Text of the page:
Stefan Pongratz, analyst with Dell'Oro Group, a market research firm, holds his hands up.
While Dell'Oro correctly identified the overall upward trajectory of the RAN market, said Pongratz – even though the pandemic intensified and "economists adjusted their GDP projections sharply downward" – he conceded that "we completely underestimated the magnitude and the breadth of the ascent in the fourth quarter and for the full year 2020, reflecting stronger than expected results in multiple regions."
Pongratz told Light Reading that the original market-growth estimate was mid-single digit rate advances. The market research firm now calculates total RAN revenue, from 2G through to 5G, increased by more than 10% during 2020 to top $35 billion.
"Growth was driven by stronger than expected 5G NR investments in North America and China," explained Pongratz. "We estimate 5G NR comprised 30% to 50% of the overall RAN mix in 2020."
When taking China out of the equation, Dell'Oro says Ericsson and Nokia maintained their respective number one and number two positions in supplier RAN rankings for 2020.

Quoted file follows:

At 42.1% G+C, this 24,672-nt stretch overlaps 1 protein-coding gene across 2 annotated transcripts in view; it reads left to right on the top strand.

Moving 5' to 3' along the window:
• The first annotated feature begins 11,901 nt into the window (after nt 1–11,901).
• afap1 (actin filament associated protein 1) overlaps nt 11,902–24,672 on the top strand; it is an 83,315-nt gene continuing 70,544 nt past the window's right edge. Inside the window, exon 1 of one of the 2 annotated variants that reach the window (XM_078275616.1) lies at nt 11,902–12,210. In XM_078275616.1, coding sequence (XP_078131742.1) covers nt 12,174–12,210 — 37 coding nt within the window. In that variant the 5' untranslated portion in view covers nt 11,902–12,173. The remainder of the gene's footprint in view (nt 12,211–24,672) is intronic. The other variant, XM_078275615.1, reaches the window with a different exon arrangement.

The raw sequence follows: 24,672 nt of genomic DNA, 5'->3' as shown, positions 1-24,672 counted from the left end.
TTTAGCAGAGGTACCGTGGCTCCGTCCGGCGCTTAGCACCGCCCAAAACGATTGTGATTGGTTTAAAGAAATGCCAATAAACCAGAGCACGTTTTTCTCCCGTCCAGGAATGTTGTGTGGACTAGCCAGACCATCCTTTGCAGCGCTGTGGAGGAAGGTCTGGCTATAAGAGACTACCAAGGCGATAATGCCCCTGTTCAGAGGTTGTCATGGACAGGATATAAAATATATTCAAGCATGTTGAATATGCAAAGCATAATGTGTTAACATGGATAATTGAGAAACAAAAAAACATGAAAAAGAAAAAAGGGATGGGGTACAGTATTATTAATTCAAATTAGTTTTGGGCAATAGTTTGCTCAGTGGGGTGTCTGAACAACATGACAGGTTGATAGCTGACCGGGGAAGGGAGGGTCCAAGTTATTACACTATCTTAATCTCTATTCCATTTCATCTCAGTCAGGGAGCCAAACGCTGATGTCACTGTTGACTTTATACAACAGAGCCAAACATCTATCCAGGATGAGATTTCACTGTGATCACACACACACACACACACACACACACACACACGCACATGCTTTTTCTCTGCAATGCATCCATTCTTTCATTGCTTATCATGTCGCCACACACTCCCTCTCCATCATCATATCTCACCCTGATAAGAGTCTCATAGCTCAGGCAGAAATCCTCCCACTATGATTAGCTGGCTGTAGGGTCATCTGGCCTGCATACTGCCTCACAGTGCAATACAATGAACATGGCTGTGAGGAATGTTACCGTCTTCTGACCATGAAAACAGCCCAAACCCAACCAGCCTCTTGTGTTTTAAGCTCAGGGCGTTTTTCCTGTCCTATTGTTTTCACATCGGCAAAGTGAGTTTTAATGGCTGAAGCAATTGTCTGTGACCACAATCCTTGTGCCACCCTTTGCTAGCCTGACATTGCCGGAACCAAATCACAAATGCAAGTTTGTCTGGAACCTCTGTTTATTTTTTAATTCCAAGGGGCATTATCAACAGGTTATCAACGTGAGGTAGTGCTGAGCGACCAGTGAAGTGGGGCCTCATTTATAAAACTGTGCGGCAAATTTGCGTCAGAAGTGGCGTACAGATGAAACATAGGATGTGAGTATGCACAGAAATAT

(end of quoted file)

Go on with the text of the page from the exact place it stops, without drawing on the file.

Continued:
No doubt helped by geopolitical squeezes on Huawei and ZTE, Ericsson and Nokia actually increased their RAN market shares outside China in 2020 compared with the year previously, going from 35% to 40% (Ericsson) and 25% to 30% (Nokia).
Factor in the huge China market, however, and Huawei keeps its number one position in the overall RAN market. The other top four RAN suppliers globally, in descending order, are Ericsson, Nokia, ZTE and Samsung.
A question of when, not if, for open RAN
Earlier this month, Dell'Oro forecast open RAN revenues to grow at double-digit rates over the next six years with cumulative investments – including hardware, software and firmware (excluding services) – projected to approach $10 billion over the 2020 to 2025 forecast period.
Dell'Oro expects open RAN to account for less than 5% of the 2020 to 2025 RAN market, on a cumulative basis, and says it will have a 10% share of total spend in 2025.
"The conversation and the overall attitude toward open RAN has clearly changed over the past six months," said Pongratz.
"It is no longer a question if open RAN will happen; the question now is more on the timing and the scope."
— Ken Wieland, contributing editor, special to Light Reading